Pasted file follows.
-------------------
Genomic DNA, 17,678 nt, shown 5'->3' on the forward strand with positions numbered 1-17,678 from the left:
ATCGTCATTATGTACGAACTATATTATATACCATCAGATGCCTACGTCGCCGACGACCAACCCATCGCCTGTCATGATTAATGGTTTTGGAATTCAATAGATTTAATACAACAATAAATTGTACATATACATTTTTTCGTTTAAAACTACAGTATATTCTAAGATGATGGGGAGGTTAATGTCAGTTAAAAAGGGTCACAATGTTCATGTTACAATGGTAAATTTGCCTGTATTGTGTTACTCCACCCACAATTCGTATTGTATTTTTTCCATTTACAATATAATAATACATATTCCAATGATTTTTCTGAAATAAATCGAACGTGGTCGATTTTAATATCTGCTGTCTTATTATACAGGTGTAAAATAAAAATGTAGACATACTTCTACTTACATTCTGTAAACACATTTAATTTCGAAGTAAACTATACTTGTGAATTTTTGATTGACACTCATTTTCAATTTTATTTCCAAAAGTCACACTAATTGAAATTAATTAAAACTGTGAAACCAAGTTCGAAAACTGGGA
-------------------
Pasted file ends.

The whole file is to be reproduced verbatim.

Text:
Genomic DNA, 17,678 nt, shown 5'->3' on the forward strand with positions numbered 1-17,678 from the left:
ATCGTCATTATGTACGAACTATATTATATACCATCAGATGCCTACGTCGCCGACGACCAACCCATCGCCTGTCATGATTAATGGTTTTGGAATTCAATAGATTTAATACAACAATAAATTGTACATATACATTTTTTCGTTTAAAACTACAGTATATTCTAAGATGATGGGGAGGTTAATGTCAGTTAAAAAGGGTCACAATGTTCATGTTACAATGGTAAATTTGCCTGTATTGTGTTACTCCACCCACAATTCGTATTGTATTTTTTCCATTTACAATATAATAATACATATTCCAATGATTTTTCTGAAATAAATCGAACGTGGTCGATTTTAATATCTGCTGTCTTATTATACAGGTGTAAAATAAAAATGTAGACATACTTCTACTTACATTCTGTAAACACATTTAATTTCGAAGTAAACTATACTTGTGAATTTTTGATTGACACTCATTTTCAATTTTATTTCCAAAAGTCACACTAATTGAAATTAATTAAAACTGTGAAACCAAGTTCGAAAACTGGGA